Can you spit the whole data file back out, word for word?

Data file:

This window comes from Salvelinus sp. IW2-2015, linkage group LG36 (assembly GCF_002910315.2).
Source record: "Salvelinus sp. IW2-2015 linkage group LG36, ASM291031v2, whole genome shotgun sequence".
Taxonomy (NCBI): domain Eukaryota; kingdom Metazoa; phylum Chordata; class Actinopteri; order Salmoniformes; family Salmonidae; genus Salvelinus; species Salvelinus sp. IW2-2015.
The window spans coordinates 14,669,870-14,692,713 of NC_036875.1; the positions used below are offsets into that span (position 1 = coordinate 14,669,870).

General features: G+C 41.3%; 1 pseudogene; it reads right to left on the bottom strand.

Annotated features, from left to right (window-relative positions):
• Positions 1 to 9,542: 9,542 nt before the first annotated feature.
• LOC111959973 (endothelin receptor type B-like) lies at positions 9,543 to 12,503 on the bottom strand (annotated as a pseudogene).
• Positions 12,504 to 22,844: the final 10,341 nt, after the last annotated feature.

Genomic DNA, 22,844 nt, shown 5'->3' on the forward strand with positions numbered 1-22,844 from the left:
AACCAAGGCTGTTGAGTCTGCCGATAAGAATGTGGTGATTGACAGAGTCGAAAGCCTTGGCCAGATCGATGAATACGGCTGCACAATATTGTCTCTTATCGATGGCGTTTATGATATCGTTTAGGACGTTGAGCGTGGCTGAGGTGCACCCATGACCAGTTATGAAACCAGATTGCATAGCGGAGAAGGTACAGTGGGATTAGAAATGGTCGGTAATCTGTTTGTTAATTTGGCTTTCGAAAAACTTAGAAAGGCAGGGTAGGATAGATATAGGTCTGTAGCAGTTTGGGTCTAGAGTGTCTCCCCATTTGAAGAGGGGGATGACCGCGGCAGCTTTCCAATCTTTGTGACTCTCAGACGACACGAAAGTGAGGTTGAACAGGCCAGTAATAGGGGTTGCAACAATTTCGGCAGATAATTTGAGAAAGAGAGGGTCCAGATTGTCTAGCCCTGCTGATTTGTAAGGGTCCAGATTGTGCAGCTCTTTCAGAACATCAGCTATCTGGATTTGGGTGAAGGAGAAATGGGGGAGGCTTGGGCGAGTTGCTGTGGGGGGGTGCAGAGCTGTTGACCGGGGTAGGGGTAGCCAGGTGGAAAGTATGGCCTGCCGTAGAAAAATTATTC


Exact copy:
This window comes from Salvelinus sp. IW2-2015, linkage group LG36 (assembly GCF_002910315.2).
Source record: "Salvelinus sp. IW2-2015 linkage group LG36, ASM291031v2, whole genome shotgun sequence".
Taxonomy (NCBI): domain Eukaryota; kingdom Metazoa; phylum Chordata; class Actinopteri; order Salmoniformes; family Salmonidae; genus Salvelinus; species Salvelinus sp. IW2-2015.
The window spans coordinates 14,669,870-14,692,713 of NC_036875.1; the positions used below are offsets into that span (position 1 = coordinate 14,669,870).

General features: G+C 41.3%; 1 pseudogene; it reads right to left on the bottom strand.

Annotated features, from left to right (window-relative positions):
• Positions 1 to 9,542: 9,542 nt before the first annotated feature.
• LOC111959973 (endothelin receptor type B-like) lies at positions 9,543 to 12,503 on the bottom strand (annotated as a pseudogene).
• Positions 12,504 to 22,844: the final 10,341 nt, after the last annotated feature.

Genomic DNA, 22,844 nt, shown 5'->3' on the forward strand with positions numbered 1-22,844 from the left:
AACCAAGGCTGTTGAGTCTGCCGATAAGAATGTGGTGATTGACAGAGTCGAAAGCCTTGGCCAGATCGATGAATACGGCTGCACAATATTGTCTCTTATCGATGGCGTTTATGATATCGTTTAGGACGTTGAGCGTGGCTGAGGTGCACCCATGACCAGTTATGAAACCAGATTGCATAGCGGAGAAGGTACAGTGGGATTAGAAATGGTCGGTAATCTGTTTGTTAATTTGGCTTTCGAAAAACTTAGAAAGGCAGGGTAGGATAGATATAGGTCTGTAGCAGTTTGGGTCTAGAGTGTCTCCCCATTTGAAGAGGGGGATGACCGCGGCAGCTTTCCAATCTTTGTGACTCTCAGACGACACGAAAGTGAGGTTGAACAGGCCAGTAATAGGGGTTGCAACAATTTCGGCAGATAATTTGAGAAAGAGAGGGTCCAGATTGTCTAGCCCTGCTGATTTGTAAGGGTCCAGATTGTGCAGCTCTTTCAGAACATCAGCTATCTGGATTTGGGTGAAGGAGAAATGGGGGAGGCTTGGGCGAGTTGCTGTGGGGGGGTGCAGAGCTGTTGACCGGGGTAGGGGTAGCCAGGTGGAAAGTATGGCCTGCCGTAGAAAAATTATTC